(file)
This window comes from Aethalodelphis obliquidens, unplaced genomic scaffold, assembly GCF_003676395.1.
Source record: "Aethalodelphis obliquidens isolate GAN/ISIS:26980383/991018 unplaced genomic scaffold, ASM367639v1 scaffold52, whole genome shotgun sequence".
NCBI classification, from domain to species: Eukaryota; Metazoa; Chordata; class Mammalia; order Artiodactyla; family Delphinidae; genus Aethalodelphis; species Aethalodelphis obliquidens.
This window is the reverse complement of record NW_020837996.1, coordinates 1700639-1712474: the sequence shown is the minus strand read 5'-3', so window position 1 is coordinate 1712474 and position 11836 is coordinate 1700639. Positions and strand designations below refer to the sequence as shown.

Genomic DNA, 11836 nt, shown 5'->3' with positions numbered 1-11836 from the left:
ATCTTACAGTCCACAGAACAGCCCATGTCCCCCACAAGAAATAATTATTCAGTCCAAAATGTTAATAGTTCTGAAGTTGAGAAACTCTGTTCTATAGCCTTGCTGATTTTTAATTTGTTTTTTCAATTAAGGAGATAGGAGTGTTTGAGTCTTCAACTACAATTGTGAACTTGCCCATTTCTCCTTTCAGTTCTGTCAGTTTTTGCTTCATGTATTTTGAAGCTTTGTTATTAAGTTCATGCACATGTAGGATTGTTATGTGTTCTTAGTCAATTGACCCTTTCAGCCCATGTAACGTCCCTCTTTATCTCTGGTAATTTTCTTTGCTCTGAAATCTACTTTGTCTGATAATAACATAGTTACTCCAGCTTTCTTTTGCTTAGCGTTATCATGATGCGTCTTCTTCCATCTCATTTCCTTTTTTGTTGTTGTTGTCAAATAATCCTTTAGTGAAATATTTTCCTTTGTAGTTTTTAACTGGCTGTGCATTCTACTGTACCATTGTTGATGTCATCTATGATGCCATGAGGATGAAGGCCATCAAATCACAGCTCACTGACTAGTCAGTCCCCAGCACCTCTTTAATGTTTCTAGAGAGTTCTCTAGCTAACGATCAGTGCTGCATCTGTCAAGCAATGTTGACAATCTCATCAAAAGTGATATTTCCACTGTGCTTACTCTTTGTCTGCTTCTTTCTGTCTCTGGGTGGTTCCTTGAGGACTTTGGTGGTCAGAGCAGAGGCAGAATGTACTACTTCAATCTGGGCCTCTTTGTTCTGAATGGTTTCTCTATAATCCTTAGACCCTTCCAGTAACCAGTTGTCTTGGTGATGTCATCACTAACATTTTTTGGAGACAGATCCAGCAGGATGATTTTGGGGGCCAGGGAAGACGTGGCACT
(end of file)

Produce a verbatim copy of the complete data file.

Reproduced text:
This window comes from Aethalodelphis obliquidens, unplaced genomic scaffold, assembly GCF_003676395.1.
Source record: "Aethalodelphis obliquidens isolate GAN/ISIS:26980383/991018 unplaced genomic scaffold, ASM367639v1 scaffold52, whole genome shotgun sequence".
NCBI classification, from domain to species: Eukaryota; Metazoa; Chordata; class Mammalia; order Artiodactyla; family Delphinidae; genus Aethalodelphis; species Aethalodelphis obliquidens.
This window is the reverse complement of record NW_020837996.1, coordinates 1700639-1712474: the sequence shown is the minus strand read 5'-3', so window position 1 is coordinate 1712474 and position 11836 is coordinate 1700639. Positions and strand designations below refer to the sequence as shown.

Genomic DNA, 11836 nt, shown 5'->3' with positions numbered 1-11836 from the left:
ATCTTACAGTCCACAGAACAGCCCATGTCCCCCACAAGAAATAATTATTCAGTCCAAAATGTTAATAGTTCTGAAGTTGAGAAACTCTGTTCTATAGCCTTGCTGATTTTTAATTTGTTTTTTCAATTAAGGAGATAGGAGTGTTTGAGTCTTCAACTACAATTGTGAACTTGCCCATTTCTCCTTTCAGTTCTGTCAGTTTTTGCTTCATGTATTTTGAAGCTTTGTTATTAAGTTCATGCACATGTAGGATTGTTATGTGTTCTTAGTCAATTGACCCTTTCAGCCCATGTAACGTCCCTCTTTATCTCTGGTAATTTTCTTTGCTCTGAAATCTACTTTGTCTGATAATAACATAGTTACTCCAGCTTTCTTTTGCTTAGCGTTATCATGATGCGTCTTCTTCCATCTCATTTCCTTTTTTGTTGTTGTTGTCAAATAATCCTTTAGTGAAATATTTTCCTTTGTAGTTTTTAACTGGCTGTGCATTCTACTGTACCATTGTTGATGTCATCTATGATGCCATGAGGATGAAGGCCATCAAATCACAGCTCACTGACTAGTCAGTCCCCAGCACCTCTTTAATGTTTCTAGAGAGTTCTCTAGCTAACGATCAGTGCTGCATCTGTCAAGCAATGTTGACAATCTCATCAAAAGTGATATTTCCACTGTGCTTACTCTTTGTCTGCTTCTTTCTGTCTCTGGGTGGTTCCTTGAGGACTTTGGTGGTCAGAGCAGAGGCAGAATGTACTACTTCAATCTGGGCCTCTTTGTTCTGAATGGTTTCTCTATAATCCTTAGACCCTTCCAGTAACCAGTTGTCTTGGTGATGTCATCACTAACATTTTTTGGAGACAGATCCAGCAGGATGATTTTGGGGGCCAGGGAAGACGTGGCACT